The Socialist Unity Network
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A strategy for fighting fascism

Nick Bird


 

 

Peter Cranie's articles on how to stop the BNP in the north west deserve a response. The problem he addresses is real and serious. However, whilst he makes some interesting points about the functioning of the PR system for the Euro elections I feel that, for socialists, the political implications of his argument are highly questionable to say the least.
 

 

For a start, Peter approaches the issue of defeating the BNP from a purely technical perspective. He does concede at one point that "this is a challenge beyond these elections" but sheds no further light on this thought. And his assertion that "if we can stop them here, this June, they will collapse" suggests a rather simplistic understanding of the process whereby fascists have managed to insinuate themselves into council chambers in alarming numbers.
 

 

We all want to stop the BNP getting an MEP, and not just in the north west, but planning your electoral strategy with a calculator is a dangerous business. And in Peter's case it leads to some quite extraordinary statements coming from someone on the radical left. What are we to make of the warning that "it is important that the Tory share of the vote does not drop too much" or the "reluctant" suggestion that anti-racist votes would even be better going to the Tories than Respect? I diagnose a case of virulent electoralism leading to severe disorientation.
 

 

The pervasive hostility in society towards asylum seekers has been created and legitimised by both Labour and Tory leaders (and the right wing newspapers). Coupled with the effect of economic policies that leave many people in poverty and without hope, it has led to a climate in which the BNP can show up and pose as an alternative. Stopping the BNP is not just about juggling votes and hoping for the best, it is about finding a way to undermine their foothold in these communities.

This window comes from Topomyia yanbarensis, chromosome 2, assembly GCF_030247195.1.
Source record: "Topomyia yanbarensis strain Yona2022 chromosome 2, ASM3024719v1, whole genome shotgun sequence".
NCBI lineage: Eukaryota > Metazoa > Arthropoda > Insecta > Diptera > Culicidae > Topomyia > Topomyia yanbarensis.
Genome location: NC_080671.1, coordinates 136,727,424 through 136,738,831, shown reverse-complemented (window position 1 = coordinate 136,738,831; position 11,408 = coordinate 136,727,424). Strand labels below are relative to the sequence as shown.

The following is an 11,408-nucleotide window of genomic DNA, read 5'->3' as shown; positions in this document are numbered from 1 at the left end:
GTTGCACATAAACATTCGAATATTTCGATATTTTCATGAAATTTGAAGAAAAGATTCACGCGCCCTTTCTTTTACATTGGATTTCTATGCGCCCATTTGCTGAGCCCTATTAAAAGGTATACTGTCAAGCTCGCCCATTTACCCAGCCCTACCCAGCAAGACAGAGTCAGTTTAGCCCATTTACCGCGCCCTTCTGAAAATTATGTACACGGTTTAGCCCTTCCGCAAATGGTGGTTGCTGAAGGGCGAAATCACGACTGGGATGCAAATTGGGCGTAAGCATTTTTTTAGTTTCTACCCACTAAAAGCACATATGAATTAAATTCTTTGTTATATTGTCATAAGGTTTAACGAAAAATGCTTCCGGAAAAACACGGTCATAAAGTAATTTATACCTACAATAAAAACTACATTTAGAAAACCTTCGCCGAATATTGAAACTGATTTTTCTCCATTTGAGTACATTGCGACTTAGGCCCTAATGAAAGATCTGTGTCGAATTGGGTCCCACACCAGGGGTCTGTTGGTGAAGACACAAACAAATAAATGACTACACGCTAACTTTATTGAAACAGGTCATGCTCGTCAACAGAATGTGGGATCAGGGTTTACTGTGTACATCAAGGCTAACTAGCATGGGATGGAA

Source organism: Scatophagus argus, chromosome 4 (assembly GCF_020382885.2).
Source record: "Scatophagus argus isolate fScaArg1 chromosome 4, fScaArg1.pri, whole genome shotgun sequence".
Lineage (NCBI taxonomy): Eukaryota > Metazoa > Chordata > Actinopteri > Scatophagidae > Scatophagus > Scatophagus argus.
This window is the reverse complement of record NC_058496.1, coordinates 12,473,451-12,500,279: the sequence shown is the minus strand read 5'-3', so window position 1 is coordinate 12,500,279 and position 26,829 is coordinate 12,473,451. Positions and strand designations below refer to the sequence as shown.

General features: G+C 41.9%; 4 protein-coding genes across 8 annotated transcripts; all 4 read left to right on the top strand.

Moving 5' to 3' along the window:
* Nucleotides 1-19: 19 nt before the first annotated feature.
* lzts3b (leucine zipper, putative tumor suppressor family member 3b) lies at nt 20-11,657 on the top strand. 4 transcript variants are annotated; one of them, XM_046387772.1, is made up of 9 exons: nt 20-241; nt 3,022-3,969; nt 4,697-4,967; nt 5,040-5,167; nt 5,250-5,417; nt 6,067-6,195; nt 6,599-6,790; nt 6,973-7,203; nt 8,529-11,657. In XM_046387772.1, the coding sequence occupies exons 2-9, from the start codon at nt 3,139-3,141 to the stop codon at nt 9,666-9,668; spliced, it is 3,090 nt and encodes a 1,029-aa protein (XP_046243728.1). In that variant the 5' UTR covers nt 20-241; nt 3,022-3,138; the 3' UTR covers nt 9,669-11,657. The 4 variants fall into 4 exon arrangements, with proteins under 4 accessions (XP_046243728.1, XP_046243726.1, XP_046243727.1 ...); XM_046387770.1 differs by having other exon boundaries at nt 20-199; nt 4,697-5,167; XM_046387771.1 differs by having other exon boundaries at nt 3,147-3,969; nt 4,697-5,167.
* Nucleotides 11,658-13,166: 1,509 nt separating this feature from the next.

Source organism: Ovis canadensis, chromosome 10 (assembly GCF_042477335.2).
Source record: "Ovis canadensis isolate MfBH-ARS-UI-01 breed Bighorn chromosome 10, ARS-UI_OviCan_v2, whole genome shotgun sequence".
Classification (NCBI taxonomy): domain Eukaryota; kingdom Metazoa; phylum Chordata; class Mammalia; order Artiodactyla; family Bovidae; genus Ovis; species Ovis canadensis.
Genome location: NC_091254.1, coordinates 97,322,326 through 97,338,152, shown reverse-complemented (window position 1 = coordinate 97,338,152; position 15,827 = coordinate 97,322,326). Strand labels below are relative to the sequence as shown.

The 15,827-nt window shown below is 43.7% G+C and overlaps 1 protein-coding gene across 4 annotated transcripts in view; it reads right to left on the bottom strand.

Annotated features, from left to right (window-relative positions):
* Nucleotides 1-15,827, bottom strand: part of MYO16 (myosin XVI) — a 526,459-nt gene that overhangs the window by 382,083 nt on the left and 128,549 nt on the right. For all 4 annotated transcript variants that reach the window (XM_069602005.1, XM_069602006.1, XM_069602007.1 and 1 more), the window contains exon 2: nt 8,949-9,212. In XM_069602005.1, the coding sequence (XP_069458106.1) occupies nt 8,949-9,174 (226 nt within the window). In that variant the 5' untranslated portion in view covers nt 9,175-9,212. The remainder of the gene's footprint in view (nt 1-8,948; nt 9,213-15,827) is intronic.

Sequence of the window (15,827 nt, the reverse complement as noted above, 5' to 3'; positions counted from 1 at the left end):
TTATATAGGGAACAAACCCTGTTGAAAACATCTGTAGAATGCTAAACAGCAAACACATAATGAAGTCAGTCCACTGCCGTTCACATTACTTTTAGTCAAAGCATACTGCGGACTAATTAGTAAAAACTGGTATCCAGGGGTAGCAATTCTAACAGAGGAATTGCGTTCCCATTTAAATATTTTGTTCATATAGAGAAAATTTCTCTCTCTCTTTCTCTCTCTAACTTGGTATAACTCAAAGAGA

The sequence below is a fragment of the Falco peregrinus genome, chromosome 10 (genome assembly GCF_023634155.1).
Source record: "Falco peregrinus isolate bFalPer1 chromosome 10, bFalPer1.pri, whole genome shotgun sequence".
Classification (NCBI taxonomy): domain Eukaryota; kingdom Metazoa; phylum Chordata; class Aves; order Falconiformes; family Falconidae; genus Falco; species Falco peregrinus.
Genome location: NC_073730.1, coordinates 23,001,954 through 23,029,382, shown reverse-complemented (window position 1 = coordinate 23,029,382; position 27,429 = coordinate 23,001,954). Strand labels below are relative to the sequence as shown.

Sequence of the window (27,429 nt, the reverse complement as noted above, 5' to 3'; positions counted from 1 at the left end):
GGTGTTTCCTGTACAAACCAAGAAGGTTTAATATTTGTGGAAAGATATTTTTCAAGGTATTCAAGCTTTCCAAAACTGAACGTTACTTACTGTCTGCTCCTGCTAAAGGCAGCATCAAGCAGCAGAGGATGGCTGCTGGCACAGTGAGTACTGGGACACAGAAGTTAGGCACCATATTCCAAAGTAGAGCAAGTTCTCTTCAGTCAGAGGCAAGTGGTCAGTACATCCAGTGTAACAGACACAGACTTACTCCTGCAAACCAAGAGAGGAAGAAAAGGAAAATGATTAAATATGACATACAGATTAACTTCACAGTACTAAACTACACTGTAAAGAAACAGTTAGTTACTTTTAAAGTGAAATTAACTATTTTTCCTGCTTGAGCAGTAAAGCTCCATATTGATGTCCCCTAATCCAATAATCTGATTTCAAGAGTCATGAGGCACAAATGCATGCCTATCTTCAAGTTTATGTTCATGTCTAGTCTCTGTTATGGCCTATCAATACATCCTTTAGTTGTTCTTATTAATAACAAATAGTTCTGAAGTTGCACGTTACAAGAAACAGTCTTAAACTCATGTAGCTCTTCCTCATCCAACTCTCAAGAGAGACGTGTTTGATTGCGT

Part of that is exposing the BNP's true nature, but equally it requires consistent work by socialists to offer those disillusioned with mainstream politics a choice based on working class demands and solidarity. It is no use telling people to vote for the parties that have driven them to desperation in the first place. This is why, incidentally, I think it is a mistake by Socialist Alliance/Respect leaders to abandon a serious intervention in the local elections this year.
 

 

Nonetheless, Respect is better placed to offer this kind of alternative than the Green Party. Respect is led by socialists and is gaining some support in the unions. If Labour's traditional support continues to haemorrhage, particularly amongst trades unionists and Muslims, Respect has the potential to become a significant pole of attraction.
 

 

We should not let our approach to the Euro elections be shaped solely by a defensive reaction to the risk of the BNP. We have clear message of opposition to the war in Iraq and of social justice and equality. I have long believed that the BNP feeds off people's fear and despair, and the job of socialists cannot be to fight it by tactical voting but by giving people back a sense of hope and the belief that they can shape their own communities through a collective endeavour.
 
 

April 2004

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Peter Cranie's article on this site
 
How we beat the BNP in the NW